I have the Alba variety and here in Zone 5B it over winters for me near a South window.

On Mar 20, 2013, khabbab from lahore,
Pakistan (Zone 10b) wrote:

I sowed the seeds in October 2012 and it flowered in March 2013. Fragrance is very good. I am not sure how does it survive my hot summers and monsoon. I assume it should be a perennial in my hot climate.

On Jun 24, 2010, jeanniemarie55 from Houston, TX (Zone 9a) wrote:

I bought my Heliotrope 4 years ago in January. It was very small in a 3 inch pot. It has come back every year, more full and more beautiful each spring. It has bloomed profusely and I love it.

I have potted it up twice and it got bushier each time. I am currently rooting some cuttings and they seem to be doing well. I hope they take hold as I would like to increase the number that I have without having to purchase any more.

On Nov 17, 2009, mrs_colla from Marin, CA (Zone 9b) wrote:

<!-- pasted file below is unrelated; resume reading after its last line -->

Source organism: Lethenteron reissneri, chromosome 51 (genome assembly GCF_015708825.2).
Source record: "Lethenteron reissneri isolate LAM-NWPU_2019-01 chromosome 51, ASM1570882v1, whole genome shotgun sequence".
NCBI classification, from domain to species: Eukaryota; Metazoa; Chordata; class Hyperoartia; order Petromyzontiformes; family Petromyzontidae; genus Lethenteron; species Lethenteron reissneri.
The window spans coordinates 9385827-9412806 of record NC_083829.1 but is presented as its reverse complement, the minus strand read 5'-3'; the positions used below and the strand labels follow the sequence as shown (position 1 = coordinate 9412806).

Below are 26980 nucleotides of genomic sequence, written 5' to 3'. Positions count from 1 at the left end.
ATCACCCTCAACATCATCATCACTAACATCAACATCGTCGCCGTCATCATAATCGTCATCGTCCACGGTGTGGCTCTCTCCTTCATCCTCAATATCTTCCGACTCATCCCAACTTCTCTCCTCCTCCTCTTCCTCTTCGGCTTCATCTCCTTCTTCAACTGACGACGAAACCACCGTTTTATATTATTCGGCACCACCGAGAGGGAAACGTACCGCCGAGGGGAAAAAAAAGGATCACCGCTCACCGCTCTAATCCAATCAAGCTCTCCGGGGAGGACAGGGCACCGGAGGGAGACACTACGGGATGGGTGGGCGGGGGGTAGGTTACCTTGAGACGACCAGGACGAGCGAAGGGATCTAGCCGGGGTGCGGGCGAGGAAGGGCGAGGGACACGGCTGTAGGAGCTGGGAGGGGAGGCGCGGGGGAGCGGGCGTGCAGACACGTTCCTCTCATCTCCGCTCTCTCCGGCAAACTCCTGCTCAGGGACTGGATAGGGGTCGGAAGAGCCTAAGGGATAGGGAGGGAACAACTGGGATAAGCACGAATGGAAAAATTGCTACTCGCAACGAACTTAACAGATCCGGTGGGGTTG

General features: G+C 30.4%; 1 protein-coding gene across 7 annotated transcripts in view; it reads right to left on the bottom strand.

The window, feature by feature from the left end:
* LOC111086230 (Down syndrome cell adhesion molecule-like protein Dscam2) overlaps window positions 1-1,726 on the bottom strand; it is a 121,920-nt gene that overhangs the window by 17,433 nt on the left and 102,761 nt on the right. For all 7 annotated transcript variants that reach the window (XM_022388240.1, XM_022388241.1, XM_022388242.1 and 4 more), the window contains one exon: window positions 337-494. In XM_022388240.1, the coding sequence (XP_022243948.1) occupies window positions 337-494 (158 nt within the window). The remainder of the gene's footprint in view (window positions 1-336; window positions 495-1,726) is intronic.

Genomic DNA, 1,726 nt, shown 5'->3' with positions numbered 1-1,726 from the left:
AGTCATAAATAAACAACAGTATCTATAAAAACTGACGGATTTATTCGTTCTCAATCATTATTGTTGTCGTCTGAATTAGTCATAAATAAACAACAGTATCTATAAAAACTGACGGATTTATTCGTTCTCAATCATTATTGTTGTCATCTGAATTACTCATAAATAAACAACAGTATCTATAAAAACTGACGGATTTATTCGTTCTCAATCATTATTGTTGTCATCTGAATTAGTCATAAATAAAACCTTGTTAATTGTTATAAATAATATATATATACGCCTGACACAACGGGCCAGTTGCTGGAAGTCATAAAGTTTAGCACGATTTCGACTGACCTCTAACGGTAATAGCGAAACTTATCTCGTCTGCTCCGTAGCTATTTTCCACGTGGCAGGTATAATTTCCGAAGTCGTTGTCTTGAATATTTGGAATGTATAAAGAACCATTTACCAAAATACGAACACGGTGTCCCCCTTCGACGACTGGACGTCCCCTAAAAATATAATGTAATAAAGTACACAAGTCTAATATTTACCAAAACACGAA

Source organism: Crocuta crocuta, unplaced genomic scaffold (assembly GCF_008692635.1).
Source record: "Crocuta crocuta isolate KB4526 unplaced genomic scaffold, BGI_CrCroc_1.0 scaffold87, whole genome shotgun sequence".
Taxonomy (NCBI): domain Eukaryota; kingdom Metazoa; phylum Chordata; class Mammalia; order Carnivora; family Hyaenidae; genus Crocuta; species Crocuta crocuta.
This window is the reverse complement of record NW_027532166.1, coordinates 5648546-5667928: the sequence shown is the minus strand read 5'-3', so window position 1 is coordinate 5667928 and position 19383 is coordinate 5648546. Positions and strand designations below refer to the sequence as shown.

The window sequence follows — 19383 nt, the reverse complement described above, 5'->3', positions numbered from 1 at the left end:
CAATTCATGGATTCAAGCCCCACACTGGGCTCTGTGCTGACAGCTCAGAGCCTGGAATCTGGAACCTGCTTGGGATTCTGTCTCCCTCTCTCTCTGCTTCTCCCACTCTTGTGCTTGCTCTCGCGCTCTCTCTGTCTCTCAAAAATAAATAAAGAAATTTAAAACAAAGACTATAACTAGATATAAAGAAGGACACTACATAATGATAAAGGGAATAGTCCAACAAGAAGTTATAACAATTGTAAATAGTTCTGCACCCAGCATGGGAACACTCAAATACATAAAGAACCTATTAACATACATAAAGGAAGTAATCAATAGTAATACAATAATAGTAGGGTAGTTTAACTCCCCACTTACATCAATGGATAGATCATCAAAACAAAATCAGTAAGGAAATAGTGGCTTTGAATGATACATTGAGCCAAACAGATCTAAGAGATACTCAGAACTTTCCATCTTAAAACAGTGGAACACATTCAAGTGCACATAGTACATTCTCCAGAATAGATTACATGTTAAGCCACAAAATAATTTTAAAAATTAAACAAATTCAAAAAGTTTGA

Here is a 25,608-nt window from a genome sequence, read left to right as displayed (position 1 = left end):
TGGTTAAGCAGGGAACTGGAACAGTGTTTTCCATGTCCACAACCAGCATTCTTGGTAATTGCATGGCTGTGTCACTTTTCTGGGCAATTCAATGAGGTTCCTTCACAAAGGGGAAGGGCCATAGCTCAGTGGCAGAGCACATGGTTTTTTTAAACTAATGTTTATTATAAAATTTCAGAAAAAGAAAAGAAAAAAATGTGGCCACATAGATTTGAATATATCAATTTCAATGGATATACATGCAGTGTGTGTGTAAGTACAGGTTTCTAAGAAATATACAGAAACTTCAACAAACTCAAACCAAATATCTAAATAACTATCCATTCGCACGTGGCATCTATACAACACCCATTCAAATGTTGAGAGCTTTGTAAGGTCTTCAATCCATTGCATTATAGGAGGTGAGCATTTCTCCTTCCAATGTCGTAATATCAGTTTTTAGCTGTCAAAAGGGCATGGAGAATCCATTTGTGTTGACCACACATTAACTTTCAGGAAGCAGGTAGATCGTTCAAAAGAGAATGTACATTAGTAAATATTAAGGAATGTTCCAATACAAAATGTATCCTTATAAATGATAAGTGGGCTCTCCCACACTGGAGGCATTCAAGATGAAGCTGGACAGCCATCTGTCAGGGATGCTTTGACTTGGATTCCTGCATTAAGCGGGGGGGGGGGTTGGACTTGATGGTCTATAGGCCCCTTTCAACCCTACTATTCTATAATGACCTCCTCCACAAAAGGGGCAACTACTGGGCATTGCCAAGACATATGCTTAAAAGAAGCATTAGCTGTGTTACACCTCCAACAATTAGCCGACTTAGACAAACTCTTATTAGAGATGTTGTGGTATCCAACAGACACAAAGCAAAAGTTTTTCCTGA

The scent of this plant is so special, so uncommon! It's not vanilla, not cherry, it's . itself! I love the scent so much, I buy new plants every year.
So far, in the ground they have not come back in spring, but now I have it in a pot in the sunniest location in my yard, so I hope it will come back.
It also exists in white. ( Alba)

On May 28, 2009, donnab38 from Fair Oaks, CA wrote:

I planted Heliotrope Marine in my brick planter up against the house, which is an east exposure about 6 years ago. It has been blooming every spring, summer and fall. The smell is very aromatic, I don't smell Cherry Pie or Vanilla, more as an